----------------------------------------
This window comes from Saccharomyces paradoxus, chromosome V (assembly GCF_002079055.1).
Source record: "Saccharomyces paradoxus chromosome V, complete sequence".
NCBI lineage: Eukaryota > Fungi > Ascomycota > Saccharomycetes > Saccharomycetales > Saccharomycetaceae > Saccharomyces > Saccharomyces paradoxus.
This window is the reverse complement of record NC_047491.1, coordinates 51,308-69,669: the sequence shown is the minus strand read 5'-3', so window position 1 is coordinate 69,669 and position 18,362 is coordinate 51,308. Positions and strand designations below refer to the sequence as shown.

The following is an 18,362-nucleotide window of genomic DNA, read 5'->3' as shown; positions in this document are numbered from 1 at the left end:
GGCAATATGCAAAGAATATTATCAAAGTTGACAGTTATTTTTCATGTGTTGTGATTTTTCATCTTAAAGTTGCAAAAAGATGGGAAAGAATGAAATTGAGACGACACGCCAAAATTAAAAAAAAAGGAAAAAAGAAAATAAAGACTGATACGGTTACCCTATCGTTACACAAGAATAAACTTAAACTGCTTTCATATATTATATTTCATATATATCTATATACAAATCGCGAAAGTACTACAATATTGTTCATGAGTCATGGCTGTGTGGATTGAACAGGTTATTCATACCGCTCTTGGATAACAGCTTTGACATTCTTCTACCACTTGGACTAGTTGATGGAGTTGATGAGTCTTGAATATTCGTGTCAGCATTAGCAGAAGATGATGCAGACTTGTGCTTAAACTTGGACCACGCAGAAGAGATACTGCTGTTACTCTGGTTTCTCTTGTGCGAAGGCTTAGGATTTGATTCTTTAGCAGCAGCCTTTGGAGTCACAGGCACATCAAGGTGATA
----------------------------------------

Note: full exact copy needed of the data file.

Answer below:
This window comes from Saccharomyces paradoxus, chromosome V (assembly GCF_002079055.1).
Source record: "Saccharomyces paradoxus chromosome V, complete sequence".
NCBI lineage: Eukaryota > Fungi > Ascomycota > Saccharomycetes > Saccharomycetales > Saccharomycetaceae > Saccharomyces > Saccharomyces paradoxus.
This window is the reverse complement of record NC_047491.1, coordinates 51,308-69,669: the sequence shown is the minus strand read 5'-3', so window position 1 is coordinate 69,669 and position 18,362 is coordinate 51,308. Positions and strand designations below refer to the sequence as shown.

The following is an 18,362-nucleotide window of genomic DNA, read 5'->3' as shown; positions in this document are numbered from 1 at the left end:
GGCAATATGCAAAGAATATTATCAAAGTTGACAGTTATTTTTCATGTGTTGTGATTTTTCATCTTAAAGTTGCAAAAAGATGGGAAAGAATGAAATTGAGACGACACGCCAAAATTAAAAAAAAAGGAAAAAAGAAAATAAAGACTGATACGGTTACCCTATCGTTACACAAGAATAAACTTAAACTGCTTTCATATATTATATTTCATATATATCTATATACAAATCGCGAAAGTACTACAATATTGTTCATGAGTCATGGCTGTGTGGATTGAACAGGTTATTCATACCGCTCTTGGATAACAGCTTTGACATTCTTCTACCACTTGGACTAGTTGATGGAGTTGATGAGTCTTGAATATTCGTGTCAGCATTAGCAGAAGATGATGCAGACTTGTGCTTAAACTTGGACCACGCAGAAGAGATACTGCTGTTACTCTGGTTTCTCTTGTGCGAAGGCTTAGGATTTGATTCTTTAGCAGCAGCCTTTGGAGTCACAGGCACATCAAGGTGATA